The unconventional approach of the Trump administration on a variety of issues has without question had a polarising effect on the US political landscape. Among these is economic policy, of which trade has been prioritised.
Consistent with President Trump’s “America First” policy, the Trump administration has aggressively sought to address perceived unfair trade practices with its trading partners. This break with the traditional liberal trade policy of his predecessors was clearly signalled during President Trump’s campaign in the run-up to the 2016 election, which resonated with much of the American electorate concerned by the decline of the US manufacturing base. President Trump attributed this decline to the more open, or “free”, trade principles pursued and implemented by the US and its trading partners after World War II. In doing so, President Trump aggressively attacked free trade principles, declaring that “globalisation has wiped out our middle class”, and laid out his plans to address this, including the use of sections 201, 232 and 301 of the trade regulations. As has been well documented, President Trump has followed through on these campaign promises and withdrawn from the Trans-Pacific Partnership, renegotiated NAFTA, implemented a series of tariffs under sections 232 and 301 and engaged in a spiralling trade war with China. Collectively, these actions have dramatically altered and, in the view of many observers, weakened the global trading system.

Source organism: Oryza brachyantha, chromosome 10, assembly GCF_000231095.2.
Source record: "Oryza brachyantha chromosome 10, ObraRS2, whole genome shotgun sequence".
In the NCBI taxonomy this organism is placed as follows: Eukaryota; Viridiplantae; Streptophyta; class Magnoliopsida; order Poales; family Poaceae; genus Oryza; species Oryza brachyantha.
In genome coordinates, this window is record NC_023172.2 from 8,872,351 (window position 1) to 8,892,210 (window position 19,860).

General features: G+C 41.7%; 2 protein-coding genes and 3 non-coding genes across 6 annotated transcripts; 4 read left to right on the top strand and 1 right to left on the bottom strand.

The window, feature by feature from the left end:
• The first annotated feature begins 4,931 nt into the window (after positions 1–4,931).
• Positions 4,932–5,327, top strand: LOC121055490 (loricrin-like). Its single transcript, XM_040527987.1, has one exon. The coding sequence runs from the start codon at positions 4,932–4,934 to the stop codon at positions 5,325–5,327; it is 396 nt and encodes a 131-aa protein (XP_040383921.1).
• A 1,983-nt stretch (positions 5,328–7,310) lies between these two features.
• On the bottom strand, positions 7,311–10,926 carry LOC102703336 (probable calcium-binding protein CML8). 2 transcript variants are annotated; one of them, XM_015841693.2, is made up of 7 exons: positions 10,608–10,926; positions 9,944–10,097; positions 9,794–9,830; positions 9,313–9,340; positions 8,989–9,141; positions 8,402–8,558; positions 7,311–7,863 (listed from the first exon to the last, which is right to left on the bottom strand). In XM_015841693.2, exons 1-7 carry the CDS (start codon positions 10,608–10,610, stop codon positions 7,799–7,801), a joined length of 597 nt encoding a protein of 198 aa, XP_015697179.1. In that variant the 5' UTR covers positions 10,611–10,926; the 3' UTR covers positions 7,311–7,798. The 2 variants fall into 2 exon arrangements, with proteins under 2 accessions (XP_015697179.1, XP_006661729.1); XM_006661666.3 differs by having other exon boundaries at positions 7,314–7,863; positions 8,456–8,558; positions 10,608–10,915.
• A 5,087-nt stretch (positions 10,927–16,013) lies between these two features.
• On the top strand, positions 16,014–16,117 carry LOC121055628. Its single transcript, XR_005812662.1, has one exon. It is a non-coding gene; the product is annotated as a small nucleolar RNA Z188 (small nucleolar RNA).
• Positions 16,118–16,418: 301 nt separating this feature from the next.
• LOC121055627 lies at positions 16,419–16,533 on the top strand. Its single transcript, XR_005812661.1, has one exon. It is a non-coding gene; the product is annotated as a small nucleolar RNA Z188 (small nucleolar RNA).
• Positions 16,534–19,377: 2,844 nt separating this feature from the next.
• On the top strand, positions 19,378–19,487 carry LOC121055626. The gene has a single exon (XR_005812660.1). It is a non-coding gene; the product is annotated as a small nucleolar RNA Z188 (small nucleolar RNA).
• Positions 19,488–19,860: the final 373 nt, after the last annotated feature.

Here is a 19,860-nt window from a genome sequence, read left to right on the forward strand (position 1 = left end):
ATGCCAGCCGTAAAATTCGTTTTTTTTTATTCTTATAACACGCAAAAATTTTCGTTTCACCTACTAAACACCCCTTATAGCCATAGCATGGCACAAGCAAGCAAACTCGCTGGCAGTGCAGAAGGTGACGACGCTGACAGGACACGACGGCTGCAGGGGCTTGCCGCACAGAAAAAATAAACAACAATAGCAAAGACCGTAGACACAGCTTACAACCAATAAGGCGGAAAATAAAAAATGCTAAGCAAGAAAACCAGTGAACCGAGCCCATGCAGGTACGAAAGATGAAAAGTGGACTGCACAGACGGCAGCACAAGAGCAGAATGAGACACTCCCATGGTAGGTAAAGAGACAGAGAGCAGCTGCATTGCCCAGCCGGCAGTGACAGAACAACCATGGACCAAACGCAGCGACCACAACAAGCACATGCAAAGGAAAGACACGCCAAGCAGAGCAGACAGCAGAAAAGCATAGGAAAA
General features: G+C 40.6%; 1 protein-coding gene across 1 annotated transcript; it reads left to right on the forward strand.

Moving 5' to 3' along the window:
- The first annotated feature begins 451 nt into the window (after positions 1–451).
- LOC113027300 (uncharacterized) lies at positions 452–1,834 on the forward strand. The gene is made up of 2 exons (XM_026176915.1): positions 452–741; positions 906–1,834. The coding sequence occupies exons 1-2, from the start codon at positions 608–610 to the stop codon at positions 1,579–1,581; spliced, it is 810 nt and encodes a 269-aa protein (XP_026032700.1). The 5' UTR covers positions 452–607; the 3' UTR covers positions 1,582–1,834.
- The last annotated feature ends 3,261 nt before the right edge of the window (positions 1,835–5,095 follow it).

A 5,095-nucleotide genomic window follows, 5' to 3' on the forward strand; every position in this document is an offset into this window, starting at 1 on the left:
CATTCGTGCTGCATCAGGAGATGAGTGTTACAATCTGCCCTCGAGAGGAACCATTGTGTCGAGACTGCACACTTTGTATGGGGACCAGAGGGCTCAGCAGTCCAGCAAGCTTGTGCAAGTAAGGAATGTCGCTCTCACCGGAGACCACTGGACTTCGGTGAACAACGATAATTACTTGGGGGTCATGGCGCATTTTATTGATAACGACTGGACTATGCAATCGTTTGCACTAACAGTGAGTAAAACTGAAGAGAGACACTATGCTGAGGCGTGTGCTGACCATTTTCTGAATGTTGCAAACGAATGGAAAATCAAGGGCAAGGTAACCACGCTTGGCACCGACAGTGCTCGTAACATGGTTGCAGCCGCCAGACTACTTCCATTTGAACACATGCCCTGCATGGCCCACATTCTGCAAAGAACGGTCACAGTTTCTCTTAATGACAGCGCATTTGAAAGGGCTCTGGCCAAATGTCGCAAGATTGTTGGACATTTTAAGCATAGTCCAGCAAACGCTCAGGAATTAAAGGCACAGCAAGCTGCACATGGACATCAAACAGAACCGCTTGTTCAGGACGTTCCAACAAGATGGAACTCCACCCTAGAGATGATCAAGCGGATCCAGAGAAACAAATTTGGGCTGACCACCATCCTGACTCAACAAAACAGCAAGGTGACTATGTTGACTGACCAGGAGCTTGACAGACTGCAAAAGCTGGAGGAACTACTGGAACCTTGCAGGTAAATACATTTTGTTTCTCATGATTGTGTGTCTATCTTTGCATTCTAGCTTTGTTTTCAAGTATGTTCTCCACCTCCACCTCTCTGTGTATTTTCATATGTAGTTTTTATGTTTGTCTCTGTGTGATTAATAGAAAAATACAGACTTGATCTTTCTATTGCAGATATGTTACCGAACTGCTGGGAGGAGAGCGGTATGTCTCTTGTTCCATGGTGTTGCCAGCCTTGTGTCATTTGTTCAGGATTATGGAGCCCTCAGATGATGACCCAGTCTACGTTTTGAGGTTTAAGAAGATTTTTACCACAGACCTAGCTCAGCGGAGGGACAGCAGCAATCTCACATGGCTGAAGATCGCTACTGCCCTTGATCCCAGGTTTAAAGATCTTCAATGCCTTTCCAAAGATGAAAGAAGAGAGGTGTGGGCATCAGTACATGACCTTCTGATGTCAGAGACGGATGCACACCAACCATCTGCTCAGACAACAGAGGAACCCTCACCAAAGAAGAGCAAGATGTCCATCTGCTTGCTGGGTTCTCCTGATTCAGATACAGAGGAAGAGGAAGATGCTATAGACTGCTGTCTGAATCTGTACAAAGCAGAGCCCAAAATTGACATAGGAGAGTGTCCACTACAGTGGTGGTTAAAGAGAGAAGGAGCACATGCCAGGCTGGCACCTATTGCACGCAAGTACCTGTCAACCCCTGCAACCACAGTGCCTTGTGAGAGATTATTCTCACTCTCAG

President Trump has successfully made good on his protectionist campaign rhetoric, in part, by selecting like-minded cabinet officials such as US trade representative Robert Lighthizer – an established Washington, DC trade attorney with strong protectionist leanings – and Peter Navarro, who has been a long-time critic of China and its trade practices. Not as noteworthy but important from a trade policy perspective was Trump’s nomination of ex-steel executive Wilbur Ross to lead the US Department of Commerce (DOC), the agency responsible for determining antidumping (AD) and countervailing (CVD) duties in trade remedy proceedings. Compared to the tariffs implemented by President Trump under sections 232 and 301, AD and CVD duties impact a smaller volume of US imports, but have remained an important component of international trade policy dating back to the 1980s. Dumping is determined to have occurred when products are exported by a foreign company and sold in the US at a below-market price. Countervailing duties refer to instances in which foreign governments unfairly subsidise domestic industries, thereby putting US competitors at a disadvantage. Both AD and CVD proceedings are triggered by petitions filed by US companies alleging injury due to unfairly priced or subsidised imports. Depending on the outcome of the proceeding conducted by the DOC, AD and CVD duties may be applied in order to increase the price of the imported product to a fair market value thereby eliminating the calculated amount of dumping or subsidisation.